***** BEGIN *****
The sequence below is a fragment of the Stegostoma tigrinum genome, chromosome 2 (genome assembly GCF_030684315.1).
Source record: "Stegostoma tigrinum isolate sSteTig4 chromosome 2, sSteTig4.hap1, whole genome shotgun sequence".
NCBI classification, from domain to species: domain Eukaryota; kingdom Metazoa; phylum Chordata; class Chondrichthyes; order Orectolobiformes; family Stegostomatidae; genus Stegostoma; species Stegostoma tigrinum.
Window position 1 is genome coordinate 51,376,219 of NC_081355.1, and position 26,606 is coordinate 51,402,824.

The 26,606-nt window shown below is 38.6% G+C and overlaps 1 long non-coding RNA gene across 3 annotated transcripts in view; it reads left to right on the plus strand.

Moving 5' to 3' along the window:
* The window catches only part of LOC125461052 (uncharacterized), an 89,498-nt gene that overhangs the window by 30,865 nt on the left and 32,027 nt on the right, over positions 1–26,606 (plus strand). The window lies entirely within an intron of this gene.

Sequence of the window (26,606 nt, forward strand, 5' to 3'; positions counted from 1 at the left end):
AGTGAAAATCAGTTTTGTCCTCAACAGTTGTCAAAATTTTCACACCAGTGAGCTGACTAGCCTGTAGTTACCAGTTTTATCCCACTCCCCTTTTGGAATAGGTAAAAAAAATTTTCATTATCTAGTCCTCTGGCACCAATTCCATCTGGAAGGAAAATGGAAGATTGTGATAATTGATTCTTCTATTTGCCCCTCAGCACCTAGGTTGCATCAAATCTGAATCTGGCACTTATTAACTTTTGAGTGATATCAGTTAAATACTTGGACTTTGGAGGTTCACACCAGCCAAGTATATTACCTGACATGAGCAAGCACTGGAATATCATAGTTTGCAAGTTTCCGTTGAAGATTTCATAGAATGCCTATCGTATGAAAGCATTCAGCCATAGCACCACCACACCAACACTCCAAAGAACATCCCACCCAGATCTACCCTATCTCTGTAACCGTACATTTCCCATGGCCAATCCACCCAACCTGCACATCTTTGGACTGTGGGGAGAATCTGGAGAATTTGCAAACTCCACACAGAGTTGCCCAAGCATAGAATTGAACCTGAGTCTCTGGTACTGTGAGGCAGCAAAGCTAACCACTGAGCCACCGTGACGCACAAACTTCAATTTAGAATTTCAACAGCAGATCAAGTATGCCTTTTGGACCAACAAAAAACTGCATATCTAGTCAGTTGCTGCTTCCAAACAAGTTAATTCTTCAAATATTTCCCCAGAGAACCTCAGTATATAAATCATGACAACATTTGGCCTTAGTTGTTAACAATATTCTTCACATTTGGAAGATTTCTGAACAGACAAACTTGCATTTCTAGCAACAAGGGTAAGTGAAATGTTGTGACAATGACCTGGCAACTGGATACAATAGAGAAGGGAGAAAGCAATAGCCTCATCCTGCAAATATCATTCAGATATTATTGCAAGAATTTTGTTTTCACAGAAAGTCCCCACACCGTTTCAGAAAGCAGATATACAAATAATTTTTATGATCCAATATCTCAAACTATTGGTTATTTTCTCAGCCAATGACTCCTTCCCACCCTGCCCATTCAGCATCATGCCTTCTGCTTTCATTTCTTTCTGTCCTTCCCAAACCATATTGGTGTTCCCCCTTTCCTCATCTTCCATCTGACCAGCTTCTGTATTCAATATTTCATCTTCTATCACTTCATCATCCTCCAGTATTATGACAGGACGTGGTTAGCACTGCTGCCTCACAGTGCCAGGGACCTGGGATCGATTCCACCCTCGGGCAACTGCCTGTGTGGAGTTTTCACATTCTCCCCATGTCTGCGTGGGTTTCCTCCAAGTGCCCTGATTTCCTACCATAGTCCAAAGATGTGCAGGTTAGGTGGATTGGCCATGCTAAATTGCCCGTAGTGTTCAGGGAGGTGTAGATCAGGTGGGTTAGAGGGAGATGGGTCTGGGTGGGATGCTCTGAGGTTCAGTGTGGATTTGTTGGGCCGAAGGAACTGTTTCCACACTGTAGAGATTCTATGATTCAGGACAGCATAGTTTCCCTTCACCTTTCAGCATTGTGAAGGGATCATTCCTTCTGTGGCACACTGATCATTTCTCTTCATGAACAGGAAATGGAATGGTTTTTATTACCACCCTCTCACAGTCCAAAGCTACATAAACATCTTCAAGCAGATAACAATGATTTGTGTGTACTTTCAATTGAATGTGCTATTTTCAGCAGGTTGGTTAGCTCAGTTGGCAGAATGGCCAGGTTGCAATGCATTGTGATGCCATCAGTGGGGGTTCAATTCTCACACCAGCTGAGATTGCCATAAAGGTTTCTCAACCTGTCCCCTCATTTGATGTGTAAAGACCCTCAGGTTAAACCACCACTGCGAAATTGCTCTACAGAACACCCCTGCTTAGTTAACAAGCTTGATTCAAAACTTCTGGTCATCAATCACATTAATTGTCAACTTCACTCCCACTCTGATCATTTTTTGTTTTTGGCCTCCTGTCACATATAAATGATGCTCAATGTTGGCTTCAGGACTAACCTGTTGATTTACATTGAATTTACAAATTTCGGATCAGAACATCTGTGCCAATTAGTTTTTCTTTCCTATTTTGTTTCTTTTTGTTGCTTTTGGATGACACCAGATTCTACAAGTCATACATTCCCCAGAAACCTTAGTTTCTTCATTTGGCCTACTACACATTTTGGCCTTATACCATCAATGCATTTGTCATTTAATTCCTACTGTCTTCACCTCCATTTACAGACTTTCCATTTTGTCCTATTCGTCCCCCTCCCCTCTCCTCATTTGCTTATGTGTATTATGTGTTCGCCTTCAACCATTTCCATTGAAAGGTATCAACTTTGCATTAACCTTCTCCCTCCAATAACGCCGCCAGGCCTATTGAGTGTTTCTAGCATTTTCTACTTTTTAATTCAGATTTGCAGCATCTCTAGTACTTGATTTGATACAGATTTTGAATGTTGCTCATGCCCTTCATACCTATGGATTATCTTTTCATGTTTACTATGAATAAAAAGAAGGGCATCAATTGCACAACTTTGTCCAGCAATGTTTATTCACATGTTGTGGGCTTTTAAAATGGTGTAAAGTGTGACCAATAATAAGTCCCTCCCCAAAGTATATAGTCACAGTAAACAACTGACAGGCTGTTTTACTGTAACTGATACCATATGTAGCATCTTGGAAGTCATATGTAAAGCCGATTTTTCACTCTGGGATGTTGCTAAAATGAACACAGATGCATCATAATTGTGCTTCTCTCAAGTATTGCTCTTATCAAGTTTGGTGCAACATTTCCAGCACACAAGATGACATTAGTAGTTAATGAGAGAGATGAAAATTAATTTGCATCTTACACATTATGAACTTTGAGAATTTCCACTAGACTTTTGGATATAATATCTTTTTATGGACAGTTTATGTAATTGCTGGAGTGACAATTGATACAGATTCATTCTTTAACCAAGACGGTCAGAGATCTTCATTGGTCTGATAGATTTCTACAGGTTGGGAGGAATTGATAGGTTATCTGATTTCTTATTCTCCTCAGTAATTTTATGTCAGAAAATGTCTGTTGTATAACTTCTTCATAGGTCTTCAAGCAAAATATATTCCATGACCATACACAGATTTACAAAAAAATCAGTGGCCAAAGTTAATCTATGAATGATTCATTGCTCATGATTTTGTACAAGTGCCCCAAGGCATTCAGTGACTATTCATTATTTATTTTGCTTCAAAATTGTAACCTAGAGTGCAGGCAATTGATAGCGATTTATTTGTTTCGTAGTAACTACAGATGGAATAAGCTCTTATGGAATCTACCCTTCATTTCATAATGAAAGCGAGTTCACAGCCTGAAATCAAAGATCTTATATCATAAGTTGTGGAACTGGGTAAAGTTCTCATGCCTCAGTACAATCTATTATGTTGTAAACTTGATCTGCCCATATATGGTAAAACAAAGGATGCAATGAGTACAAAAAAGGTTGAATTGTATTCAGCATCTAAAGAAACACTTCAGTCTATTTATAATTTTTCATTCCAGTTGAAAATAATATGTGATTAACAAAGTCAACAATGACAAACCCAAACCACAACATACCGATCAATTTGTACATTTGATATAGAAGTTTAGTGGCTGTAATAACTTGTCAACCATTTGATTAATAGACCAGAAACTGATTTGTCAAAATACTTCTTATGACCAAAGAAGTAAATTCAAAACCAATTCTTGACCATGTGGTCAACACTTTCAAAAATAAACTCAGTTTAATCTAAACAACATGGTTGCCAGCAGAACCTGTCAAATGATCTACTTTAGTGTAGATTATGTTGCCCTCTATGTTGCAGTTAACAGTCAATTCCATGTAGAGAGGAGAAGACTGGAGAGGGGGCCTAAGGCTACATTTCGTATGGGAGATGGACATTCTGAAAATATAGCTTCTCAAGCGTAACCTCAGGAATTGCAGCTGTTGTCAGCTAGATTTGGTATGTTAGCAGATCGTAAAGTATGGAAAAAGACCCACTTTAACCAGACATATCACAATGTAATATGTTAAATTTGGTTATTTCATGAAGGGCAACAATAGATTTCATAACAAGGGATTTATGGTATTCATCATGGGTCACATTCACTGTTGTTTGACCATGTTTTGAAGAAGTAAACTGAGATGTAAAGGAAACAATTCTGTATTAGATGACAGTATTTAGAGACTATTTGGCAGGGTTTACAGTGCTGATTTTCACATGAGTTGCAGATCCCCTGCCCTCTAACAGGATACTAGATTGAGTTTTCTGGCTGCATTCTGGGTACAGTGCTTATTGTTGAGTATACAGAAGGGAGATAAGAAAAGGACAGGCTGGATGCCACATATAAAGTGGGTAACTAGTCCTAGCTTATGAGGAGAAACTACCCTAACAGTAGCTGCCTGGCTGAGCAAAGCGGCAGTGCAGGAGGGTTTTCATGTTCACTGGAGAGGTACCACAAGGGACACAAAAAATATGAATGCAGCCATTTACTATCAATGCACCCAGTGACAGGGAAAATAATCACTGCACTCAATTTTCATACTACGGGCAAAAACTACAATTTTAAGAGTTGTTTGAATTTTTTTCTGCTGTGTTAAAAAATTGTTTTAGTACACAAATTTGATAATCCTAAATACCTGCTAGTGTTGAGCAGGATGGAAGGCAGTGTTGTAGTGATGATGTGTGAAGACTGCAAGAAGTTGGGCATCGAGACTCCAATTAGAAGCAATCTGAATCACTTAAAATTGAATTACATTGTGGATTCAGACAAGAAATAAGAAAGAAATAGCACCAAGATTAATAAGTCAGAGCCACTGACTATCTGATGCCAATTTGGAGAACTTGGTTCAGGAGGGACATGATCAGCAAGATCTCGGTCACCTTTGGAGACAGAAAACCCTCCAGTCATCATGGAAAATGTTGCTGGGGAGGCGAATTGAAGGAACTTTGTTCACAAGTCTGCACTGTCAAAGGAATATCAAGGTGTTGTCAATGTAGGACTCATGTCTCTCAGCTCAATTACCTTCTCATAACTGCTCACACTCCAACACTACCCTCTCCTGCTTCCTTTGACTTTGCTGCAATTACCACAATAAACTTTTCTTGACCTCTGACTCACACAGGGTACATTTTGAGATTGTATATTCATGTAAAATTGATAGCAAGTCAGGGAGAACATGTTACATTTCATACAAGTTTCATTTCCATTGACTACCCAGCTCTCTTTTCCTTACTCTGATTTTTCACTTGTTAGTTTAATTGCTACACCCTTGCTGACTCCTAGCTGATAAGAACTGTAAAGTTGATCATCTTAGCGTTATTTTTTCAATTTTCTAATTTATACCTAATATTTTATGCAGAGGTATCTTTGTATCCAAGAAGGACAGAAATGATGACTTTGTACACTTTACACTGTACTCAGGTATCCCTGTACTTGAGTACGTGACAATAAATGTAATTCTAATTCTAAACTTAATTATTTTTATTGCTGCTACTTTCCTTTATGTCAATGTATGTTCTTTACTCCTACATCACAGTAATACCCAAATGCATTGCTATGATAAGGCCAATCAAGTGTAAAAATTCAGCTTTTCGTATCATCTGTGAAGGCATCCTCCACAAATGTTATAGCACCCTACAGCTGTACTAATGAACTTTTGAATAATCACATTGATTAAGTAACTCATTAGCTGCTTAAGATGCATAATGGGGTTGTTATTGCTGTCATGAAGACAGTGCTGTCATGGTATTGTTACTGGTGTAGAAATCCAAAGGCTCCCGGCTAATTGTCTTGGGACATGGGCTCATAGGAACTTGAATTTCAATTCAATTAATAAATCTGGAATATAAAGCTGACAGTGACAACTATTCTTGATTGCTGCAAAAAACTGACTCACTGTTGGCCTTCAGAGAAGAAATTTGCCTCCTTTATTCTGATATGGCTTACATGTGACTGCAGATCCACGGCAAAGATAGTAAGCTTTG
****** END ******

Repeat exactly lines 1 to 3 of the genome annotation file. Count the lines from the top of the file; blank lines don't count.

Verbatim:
The sequence below is a fragment of the Stegostoma tigrinum genome, chromosome 2 (genome assembly GCF_030684315.1).
Source record: "Stegostoma tigrinum isolate sSteTig4 chromosome 2, sSteTig4.hap1, whole genome shotgun sequence".
NCBI classification, from domain to species: domain Eukaryota; kingdom Metazoa; phylum Chordata; class Chondrichthyes; order Orectolobiformes; family Stegostomatidae; genus Stegostoma; species Stegostoma tigrinum.